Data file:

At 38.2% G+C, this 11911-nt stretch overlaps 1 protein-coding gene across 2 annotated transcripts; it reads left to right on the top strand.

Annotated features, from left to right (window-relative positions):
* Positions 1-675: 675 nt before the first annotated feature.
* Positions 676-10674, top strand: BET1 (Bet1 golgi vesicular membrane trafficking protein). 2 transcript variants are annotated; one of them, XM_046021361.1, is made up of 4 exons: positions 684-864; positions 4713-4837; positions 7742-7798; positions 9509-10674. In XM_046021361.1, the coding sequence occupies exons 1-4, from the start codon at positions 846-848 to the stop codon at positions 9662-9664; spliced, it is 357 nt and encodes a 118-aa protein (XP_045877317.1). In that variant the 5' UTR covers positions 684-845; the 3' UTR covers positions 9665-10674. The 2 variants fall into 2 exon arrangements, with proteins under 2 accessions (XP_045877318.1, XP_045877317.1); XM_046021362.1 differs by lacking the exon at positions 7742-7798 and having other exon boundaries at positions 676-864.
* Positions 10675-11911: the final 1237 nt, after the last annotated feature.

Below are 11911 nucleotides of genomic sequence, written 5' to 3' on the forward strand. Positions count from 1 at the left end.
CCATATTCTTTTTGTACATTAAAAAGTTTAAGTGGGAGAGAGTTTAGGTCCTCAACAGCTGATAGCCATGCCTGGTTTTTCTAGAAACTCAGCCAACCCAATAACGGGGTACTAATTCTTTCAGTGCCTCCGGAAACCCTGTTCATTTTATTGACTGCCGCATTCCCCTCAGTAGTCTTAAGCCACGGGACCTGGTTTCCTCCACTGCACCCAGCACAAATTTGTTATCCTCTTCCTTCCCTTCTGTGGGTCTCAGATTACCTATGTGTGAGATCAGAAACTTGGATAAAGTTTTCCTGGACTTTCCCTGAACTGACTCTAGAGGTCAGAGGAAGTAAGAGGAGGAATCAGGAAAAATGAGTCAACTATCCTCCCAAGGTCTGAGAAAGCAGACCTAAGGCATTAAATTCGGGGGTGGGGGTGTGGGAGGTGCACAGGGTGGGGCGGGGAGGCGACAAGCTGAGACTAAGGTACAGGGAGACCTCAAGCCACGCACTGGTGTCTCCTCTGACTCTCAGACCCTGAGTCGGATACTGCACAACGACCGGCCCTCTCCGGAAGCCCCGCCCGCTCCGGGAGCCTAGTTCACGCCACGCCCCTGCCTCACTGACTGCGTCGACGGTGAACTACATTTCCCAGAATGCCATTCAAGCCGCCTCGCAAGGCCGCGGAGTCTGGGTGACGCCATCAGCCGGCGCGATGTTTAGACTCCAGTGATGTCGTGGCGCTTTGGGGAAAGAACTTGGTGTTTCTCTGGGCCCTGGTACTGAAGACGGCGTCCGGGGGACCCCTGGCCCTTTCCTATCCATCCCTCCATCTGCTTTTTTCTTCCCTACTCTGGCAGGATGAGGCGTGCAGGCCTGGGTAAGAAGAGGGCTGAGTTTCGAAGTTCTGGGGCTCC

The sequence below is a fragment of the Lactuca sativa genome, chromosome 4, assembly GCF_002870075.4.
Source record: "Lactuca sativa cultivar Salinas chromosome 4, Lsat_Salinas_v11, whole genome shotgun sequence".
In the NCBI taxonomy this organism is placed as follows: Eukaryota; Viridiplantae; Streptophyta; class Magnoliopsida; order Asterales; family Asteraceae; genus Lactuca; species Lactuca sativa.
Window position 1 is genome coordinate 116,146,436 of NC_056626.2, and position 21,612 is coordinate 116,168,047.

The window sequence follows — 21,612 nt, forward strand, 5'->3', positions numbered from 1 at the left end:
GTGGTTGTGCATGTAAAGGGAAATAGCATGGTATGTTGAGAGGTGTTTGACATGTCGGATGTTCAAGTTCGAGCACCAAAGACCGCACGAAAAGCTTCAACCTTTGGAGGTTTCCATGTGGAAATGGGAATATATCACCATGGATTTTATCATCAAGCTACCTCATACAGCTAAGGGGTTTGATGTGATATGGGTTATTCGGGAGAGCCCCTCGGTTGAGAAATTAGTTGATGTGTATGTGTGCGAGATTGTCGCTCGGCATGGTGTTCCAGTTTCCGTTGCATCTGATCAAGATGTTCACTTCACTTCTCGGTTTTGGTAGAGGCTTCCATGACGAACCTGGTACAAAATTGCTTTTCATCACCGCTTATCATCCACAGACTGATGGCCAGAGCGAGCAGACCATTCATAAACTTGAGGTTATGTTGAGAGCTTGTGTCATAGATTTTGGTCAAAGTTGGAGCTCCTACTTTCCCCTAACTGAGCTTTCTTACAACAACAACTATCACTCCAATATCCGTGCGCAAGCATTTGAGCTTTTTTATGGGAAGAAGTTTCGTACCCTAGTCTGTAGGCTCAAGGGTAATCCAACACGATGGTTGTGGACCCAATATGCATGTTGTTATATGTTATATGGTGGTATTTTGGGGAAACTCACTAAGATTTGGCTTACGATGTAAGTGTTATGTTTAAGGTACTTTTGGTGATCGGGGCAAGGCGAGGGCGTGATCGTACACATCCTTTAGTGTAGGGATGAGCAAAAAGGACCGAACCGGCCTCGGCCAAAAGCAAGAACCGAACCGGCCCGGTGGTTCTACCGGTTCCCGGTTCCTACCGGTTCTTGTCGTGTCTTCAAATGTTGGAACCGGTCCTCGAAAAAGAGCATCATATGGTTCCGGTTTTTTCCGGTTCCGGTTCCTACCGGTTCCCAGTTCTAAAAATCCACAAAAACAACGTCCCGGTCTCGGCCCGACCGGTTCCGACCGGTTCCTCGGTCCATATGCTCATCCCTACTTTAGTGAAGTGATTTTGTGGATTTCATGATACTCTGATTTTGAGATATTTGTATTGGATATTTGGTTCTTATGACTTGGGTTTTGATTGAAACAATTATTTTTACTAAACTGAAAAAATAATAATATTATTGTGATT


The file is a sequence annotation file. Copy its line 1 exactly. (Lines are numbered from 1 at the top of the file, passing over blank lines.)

At 38.2% G+C, this 11911-nt stretch overlaps 1 protein-coding gene across 2 annotated transcripts; it reads left to right on the top strand.